Do they need live prey?
The most common and successful feeding approach to raising a variety of marine fish larvae under culture conditions involves zooplankton such as rotifers (Brachionus sp.), followed by artemia. However, feeding live prey is generally considered labor-intensive, expensive, and of inconsistent nutritional quality. In addition, live food is difficult to maintain under culture conditions.
Formulated microdiets, which are easier to maintain and have a lower production cost than live prey, offer an alternative food source. Although the use of microdiets from first feeding has been generally unsuccessful, red drum larvae have been produced under culture conditions without zooplankton.
In general, studies have indicated that marine fish larvae reared with microdiets have lower growth and survival rates than those reared on live prey. This may be attributed to the poor development of the digestive system and limited digestive enzyme activity of the animals.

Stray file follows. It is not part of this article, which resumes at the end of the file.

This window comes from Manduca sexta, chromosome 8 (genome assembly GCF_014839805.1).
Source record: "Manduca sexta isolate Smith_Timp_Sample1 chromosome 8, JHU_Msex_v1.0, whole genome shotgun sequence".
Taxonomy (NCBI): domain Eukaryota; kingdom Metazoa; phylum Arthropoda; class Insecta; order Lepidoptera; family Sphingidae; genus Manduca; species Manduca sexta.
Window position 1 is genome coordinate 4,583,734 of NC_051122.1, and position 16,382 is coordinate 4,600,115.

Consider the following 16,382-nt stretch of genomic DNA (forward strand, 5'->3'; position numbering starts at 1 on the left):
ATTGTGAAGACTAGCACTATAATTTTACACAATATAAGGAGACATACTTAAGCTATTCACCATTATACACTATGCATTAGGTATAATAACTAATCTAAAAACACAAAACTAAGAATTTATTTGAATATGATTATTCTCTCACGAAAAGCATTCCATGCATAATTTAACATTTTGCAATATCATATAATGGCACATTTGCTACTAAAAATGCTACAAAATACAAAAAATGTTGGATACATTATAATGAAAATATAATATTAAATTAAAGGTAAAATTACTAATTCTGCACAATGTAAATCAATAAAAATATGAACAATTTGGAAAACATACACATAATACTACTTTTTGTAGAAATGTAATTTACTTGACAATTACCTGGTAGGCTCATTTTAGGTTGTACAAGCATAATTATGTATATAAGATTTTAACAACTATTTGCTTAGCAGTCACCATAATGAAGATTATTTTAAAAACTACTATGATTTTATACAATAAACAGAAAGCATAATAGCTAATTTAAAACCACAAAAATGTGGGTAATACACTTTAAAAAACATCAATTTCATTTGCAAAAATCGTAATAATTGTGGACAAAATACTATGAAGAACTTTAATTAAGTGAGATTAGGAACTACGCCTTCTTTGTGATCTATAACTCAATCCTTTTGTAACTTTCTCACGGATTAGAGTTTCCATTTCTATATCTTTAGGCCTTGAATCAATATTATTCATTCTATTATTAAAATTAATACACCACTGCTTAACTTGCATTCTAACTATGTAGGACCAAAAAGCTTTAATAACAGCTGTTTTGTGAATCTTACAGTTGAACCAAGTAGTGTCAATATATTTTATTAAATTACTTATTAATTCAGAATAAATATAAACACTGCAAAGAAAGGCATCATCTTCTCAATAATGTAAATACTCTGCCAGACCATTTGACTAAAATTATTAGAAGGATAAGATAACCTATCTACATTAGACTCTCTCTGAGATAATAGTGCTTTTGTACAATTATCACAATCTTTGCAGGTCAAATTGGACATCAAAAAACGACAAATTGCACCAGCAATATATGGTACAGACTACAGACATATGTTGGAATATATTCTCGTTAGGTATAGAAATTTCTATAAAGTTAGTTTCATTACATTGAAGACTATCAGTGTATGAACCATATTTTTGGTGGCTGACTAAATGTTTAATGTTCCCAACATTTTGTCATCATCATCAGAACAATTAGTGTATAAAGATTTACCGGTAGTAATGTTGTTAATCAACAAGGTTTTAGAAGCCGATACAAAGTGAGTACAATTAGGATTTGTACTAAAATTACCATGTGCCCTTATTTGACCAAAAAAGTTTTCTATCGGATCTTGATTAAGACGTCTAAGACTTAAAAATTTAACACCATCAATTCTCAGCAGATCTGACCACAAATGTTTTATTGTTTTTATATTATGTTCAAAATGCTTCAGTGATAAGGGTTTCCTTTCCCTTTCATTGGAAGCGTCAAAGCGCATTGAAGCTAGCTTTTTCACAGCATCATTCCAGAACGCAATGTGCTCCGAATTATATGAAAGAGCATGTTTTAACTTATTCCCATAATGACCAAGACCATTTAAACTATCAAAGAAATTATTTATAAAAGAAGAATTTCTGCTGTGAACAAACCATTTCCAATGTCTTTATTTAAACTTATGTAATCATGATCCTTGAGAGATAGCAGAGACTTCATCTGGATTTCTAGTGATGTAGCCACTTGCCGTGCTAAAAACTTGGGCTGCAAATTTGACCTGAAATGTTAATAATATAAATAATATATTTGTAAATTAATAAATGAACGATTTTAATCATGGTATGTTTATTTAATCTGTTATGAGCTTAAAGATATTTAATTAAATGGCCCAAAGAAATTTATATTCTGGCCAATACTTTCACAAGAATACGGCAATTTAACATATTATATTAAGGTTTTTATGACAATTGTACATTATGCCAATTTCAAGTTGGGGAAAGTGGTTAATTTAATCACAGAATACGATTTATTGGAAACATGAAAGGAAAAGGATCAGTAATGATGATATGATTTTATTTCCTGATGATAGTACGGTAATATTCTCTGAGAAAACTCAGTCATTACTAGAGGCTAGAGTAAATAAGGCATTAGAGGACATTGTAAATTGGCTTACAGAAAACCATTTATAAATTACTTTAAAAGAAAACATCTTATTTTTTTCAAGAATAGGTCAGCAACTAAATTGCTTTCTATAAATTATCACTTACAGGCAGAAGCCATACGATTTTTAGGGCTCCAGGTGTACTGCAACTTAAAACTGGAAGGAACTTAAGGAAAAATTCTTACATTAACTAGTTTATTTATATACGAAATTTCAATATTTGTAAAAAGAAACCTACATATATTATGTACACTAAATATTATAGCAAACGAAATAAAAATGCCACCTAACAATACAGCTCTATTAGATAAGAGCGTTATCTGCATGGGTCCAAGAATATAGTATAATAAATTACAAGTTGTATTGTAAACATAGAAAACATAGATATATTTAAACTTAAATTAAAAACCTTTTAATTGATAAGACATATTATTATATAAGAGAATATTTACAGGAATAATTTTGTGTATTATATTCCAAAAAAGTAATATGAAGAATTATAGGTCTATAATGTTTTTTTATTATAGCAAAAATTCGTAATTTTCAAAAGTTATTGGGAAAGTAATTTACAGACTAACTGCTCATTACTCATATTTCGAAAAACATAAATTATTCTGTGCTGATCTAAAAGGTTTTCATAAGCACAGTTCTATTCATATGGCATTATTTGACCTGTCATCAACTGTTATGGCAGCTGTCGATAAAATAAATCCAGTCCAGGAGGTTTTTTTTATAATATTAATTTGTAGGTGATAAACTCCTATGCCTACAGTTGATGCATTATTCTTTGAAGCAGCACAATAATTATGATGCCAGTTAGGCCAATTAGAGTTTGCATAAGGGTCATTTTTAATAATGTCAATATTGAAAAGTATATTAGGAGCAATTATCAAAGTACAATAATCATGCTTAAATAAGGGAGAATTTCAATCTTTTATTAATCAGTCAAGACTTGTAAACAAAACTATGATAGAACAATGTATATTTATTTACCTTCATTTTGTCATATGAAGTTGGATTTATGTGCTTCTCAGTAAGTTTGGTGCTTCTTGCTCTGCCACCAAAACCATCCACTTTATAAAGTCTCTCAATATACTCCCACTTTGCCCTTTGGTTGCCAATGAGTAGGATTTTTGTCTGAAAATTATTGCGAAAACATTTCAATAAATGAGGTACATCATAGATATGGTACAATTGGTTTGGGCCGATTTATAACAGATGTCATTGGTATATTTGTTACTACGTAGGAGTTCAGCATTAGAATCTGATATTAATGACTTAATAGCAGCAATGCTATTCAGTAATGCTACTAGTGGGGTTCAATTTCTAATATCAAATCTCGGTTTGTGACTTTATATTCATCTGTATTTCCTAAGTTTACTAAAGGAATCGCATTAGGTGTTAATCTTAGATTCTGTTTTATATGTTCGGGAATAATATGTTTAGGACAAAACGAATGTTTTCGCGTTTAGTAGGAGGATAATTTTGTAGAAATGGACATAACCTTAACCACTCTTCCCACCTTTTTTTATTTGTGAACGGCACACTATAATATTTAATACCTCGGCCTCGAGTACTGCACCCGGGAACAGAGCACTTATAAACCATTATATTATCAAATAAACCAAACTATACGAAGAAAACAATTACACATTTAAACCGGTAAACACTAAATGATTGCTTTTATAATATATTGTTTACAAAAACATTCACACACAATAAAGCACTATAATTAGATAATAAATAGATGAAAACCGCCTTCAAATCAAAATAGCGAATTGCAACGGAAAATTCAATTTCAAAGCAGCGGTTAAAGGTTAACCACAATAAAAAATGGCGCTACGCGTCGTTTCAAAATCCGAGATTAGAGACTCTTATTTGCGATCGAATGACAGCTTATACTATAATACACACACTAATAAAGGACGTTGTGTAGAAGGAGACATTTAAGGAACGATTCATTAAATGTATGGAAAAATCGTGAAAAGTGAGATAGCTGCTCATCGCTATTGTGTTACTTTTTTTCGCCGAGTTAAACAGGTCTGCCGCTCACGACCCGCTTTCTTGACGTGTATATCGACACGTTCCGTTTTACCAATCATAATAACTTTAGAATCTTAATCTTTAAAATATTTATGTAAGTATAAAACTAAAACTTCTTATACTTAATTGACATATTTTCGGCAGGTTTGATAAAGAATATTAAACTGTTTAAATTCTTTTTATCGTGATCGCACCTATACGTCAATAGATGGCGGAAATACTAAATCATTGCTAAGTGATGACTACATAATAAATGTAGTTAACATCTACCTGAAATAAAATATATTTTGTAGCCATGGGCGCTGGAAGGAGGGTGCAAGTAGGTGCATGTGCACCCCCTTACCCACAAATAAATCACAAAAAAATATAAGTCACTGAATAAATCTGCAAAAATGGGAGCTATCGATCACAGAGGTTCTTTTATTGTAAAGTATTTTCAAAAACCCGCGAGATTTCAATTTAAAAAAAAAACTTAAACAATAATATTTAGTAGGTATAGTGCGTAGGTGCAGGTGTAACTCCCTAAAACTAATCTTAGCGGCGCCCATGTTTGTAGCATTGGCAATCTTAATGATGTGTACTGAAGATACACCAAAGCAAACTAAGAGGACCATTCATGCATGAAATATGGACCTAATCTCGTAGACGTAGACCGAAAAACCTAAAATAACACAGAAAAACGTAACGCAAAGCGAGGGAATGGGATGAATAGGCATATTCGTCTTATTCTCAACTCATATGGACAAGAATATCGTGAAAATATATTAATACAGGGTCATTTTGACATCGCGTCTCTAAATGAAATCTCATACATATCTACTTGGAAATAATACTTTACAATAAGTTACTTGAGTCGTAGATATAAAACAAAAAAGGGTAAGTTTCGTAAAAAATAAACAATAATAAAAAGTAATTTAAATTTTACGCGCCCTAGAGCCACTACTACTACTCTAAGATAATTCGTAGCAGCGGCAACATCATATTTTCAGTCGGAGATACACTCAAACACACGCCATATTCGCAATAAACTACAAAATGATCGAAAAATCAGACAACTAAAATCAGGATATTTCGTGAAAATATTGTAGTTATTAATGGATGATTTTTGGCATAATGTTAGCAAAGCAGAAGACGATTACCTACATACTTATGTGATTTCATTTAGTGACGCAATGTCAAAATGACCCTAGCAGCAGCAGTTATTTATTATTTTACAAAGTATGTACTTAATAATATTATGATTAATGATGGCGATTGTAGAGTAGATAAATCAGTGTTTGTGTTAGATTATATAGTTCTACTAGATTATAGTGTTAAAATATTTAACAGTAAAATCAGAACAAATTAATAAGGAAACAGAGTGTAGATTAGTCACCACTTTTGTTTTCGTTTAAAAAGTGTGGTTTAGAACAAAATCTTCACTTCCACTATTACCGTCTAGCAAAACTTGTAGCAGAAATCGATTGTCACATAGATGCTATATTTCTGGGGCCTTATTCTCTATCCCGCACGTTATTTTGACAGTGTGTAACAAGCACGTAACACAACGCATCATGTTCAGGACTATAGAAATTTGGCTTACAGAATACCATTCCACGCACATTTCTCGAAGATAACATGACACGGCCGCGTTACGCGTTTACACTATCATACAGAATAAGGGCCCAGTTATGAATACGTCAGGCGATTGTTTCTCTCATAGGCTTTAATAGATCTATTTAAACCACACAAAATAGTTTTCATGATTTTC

It has been suggested that larvae can utilize exogenous enzymes from live prey to aid in digestion or activate the zymogens (inactive enzymes) present in the gut, thus increasing digestion and growth rates. However, the mechanism through which exogenous enzymes act is not clearly understood.
Moreover, several authors have reported a lack of significant differences in the digestive enzyme activity of fish larvae reared on live prey and those that received formulated microdiets. These results suggest the low growth rates associated with microdiet utilization from the onset of first feeding might not be attributable to enzymatic deficiency.
Research at UTMSI
Successful weaning of red drum larvae to a microdiet has been achieved at the University of Texas at Austin’s Marine Science Institute in Port Aransas, Texas, USA. In a standard protocol, live prey is used in conjunction with a microdiet for the first five days of exogenous feeding, and the microdiet alone thereafter. Although red drum can be weaned onto a dry microdiet earlier than many other species, they still require live food for proper development.